Gum Slough enters the Withlacoochee from the right, a fifteen, twenty minute paddle from the launch. Easy to find, even though I cheated. Brought the GPS, just in case. It showed a thin blue line entering the wide blue of the With. Had to be Gum Slough.

It was. I was immediately impressed as I paddled up slough, through a cypress forest, water flowing deep into the trees on either side. After a while, the banks get a little higher. I saw a some wild turkeys. The current, easy at first, increased as I got further upstream. The landscape changed again. Open, marshy areas. The change in landscapes is similar to Rock Springs Run and Juniper Creek, two other narrow, spring fed waterways.

There was just one point where I had to scooh over a log, There were several spots where I had to pick a channel. Judging the current, looking ahead as far as I could, I picked the correct path every time but one. And then, I quickly backed up and entered the correct channel.

Most of the banks are pubilc land. Either Fish and Wildlife or Southwest Florida Water Management. One private home is on left bank. Two more houses are at the source of Gum Slough. One of the sources. I saw the homes, and a spring pool, but also saw that a run led to another spring.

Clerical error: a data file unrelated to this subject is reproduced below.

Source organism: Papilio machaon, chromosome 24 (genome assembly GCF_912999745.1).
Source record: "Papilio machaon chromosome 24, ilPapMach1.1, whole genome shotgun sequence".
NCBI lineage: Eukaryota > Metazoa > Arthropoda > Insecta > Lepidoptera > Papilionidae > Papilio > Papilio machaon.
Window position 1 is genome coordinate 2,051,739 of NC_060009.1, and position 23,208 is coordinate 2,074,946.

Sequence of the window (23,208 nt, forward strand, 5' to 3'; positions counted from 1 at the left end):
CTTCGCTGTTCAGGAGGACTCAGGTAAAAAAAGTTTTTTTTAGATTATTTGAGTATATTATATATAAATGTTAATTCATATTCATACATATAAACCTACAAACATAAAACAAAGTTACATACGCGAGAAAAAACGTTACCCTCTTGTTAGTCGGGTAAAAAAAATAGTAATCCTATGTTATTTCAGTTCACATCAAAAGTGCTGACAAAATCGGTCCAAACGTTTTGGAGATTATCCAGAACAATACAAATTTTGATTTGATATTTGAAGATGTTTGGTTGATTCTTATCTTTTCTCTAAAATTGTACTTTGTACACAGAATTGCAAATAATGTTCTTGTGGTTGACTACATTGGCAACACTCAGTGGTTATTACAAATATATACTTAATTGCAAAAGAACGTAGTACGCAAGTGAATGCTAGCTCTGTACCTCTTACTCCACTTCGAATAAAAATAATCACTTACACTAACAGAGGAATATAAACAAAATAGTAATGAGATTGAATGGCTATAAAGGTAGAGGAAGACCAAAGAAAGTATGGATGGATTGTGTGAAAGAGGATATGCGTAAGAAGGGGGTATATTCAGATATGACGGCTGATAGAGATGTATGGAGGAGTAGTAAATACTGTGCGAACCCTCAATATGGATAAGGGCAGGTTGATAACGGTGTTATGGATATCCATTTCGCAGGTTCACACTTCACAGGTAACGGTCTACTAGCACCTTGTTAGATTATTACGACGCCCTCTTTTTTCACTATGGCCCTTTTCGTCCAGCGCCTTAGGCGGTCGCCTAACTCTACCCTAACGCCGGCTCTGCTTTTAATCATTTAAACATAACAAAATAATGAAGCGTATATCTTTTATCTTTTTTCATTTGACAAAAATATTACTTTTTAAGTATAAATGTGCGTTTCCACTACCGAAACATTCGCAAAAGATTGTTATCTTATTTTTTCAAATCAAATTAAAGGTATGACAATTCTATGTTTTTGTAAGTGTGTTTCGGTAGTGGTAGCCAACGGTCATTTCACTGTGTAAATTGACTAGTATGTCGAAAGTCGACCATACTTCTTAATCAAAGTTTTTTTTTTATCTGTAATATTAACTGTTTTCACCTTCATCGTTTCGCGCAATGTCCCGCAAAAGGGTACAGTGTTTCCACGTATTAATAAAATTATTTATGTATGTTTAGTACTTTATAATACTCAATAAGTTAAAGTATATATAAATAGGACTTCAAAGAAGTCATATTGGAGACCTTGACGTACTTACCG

I was over a beutiful spring. A wood fence is on the right bank, extending from the homes. I wondered if the same landowner controls the left side. A slooping bank, should I land and snorkel ? Decided not to, drifted back down the run to check out the springs in front of the homes.

I could hear people talking inside a screened porch. If they came out, I was going to ask about swimming in the spring away from the houses. They did not come out. I went back to the other spring.
Again, I contemplated going in. Decided againist it. Next time, I'll bring and anchor, so I won't worry about tresspassing, and a second shirt, in case the one I'm wearing gets to wet. On the other hand, maybe it's a good idea I did not enter Alligator Spring.
"Spring Description
The authors have not visited this spring, so rely on the description by Champion & Starks:

Alligator Spring (Gum Spring 01A) is located in dense swamp woods on the Mation - Sumter County line. The spring pool is about 50 feet in diameter. The edge of the vent is about 6 feet from the pool surface and is 20 feet in diameter. Spring flow emanates from under a rock ledge on the north side and near the bottom of a circular vent in the central part of the pool. The run, which is the uppermost reach of Gum Slough, bends wouthwest about 500 feet. There is a large 10-foot alligator that lies at the bottom of the pool, and has been there every time the spring has been visited for sampling (May 2001, p. 86)."

Thanks to the Springs Fever site for the description. http://springsfever.org/